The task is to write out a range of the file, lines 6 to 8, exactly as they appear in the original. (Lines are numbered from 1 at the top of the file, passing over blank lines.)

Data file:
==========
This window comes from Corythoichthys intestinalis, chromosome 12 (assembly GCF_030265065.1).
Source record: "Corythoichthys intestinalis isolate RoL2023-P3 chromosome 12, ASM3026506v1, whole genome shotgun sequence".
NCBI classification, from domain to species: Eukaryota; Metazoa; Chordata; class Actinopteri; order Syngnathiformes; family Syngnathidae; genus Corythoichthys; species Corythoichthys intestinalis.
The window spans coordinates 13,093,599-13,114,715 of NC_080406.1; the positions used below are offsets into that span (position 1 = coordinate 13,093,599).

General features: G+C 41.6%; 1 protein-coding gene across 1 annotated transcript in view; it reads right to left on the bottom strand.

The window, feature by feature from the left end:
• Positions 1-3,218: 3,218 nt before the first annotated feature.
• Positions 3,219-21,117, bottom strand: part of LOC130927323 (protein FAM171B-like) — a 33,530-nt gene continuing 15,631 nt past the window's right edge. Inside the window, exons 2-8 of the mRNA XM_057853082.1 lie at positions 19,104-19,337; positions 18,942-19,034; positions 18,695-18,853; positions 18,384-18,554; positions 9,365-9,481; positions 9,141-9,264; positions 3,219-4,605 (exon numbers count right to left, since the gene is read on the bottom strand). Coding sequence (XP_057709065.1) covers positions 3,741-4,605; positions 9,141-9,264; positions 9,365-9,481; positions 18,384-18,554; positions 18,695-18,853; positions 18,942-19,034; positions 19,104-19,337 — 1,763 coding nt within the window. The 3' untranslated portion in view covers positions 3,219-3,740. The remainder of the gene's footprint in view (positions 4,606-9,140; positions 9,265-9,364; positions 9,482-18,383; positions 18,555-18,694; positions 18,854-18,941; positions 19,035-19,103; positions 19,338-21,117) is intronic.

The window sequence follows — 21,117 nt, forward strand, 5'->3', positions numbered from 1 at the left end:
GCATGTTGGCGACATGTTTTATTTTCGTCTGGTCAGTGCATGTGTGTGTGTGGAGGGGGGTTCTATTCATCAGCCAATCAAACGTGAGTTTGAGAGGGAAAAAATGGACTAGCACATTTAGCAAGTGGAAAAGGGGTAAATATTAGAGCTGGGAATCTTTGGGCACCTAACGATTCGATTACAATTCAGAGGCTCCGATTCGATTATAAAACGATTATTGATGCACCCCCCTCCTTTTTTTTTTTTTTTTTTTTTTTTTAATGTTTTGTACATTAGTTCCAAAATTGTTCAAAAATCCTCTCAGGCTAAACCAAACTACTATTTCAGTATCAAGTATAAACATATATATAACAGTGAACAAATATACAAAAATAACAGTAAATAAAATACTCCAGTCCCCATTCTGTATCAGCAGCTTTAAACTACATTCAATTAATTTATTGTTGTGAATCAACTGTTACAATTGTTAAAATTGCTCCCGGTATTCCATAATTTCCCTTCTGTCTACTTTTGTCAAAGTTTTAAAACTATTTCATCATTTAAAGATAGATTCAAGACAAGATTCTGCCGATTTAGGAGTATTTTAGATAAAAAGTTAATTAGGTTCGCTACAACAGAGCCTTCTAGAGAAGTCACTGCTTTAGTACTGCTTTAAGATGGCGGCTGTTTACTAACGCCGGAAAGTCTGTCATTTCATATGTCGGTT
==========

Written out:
The window, feature by feature from the left end:
• Positions 1-3,218: 3,218 nt before the first annotated feature.
• Positions 3,219-21,117, bottom strand: part of LOC130927323 (protein FAM171B-like) — a 33,530-nt gene continuing 15,631 nt past the window's right edge. Inside the window, exons 2-8 of the mRNA XM_057853082.1 lie at positions 19,104-19,337; positions 18,942-19,034; positions 18,695-18,853; positions 18,384-18,554; positions 9,365-9,481; positions 9,141-9,264; positions 3,219-4,605 (exon numbers count right to left, since the gene is read on the bottom strand). Coding sequence (XP_057709065.1) covers positions 3,741-4,605; positions 9,141-9,264; positions 9,365-9,481; positions 18,384-18,554; positions 18,695-18,853; positions 18,942-19,034; positions 19,104-19,337 — 1,763 coding nt within the window. The 3' untranslated portion in view covers positions 3,219-3,740. The remainder of the gene's footprint in view (positions 4,606-9,140; positions 9,265-9,364; positions 9,482-18,383; positions 18,555-18,694; positions 18,854-18,941; positions 19,035-19,103; positions 19,338-21,117) is intronic.